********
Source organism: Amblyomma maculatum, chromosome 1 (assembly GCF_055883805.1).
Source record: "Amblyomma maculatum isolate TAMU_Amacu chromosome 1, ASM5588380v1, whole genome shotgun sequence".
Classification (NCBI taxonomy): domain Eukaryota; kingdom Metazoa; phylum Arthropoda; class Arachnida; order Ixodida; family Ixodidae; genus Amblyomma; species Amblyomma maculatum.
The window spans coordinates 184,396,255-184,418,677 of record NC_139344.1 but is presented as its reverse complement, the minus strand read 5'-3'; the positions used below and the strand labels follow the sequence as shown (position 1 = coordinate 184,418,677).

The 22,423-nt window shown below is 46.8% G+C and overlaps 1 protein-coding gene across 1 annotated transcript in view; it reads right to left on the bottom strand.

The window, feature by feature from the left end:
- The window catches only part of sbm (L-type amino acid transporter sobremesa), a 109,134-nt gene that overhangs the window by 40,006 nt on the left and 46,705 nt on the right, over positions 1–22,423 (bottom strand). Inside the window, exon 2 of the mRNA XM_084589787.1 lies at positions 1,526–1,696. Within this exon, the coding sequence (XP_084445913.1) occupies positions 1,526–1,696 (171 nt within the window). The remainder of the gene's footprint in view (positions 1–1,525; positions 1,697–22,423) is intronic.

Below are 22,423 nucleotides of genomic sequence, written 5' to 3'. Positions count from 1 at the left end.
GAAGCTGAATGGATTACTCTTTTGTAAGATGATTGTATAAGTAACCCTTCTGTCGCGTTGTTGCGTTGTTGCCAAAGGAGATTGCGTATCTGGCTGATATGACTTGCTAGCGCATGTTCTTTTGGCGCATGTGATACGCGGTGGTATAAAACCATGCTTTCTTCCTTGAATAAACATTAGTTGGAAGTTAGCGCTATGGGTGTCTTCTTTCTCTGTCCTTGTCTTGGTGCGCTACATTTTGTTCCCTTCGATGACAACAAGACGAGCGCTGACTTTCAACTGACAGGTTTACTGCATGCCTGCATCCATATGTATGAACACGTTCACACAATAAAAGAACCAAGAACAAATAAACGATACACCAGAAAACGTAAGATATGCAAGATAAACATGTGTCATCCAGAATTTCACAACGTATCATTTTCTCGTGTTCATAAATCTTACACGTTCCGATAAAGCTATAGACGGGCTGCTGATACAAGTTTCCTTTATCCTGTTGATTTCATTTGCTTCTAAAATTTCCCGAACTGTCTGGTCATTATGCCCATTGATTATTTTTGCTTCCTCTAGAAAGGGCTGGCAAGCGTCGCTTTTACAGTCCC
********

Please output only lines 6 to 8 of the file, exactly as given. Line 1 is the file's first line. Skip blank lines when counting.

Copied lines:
The window, feature by feature from the left end:
- The window catches only part of sbm (L-type amino acid transporter sobremesa), a 109,134-nt gene that overhangs the window by 40,006 nt on the left and 46,705 nt on the right, over positions 1–22,423 (bottom strand). Inside the window, exon 2 of the mRNA XM_084589787.1 lies at positions 1,526–1,696. Within this exon, the coding sequence (XP_084445913.1) occupies positions 1,526–1,696 (171 nt within the window). The remainder of the gene's footprint in view (positions 1–1,525; positions 1,697–22,423) is intronic.

Below are 22,423 nucleotides of genomic sequence, written 5' to 3'. Positions count from 1 at the left end.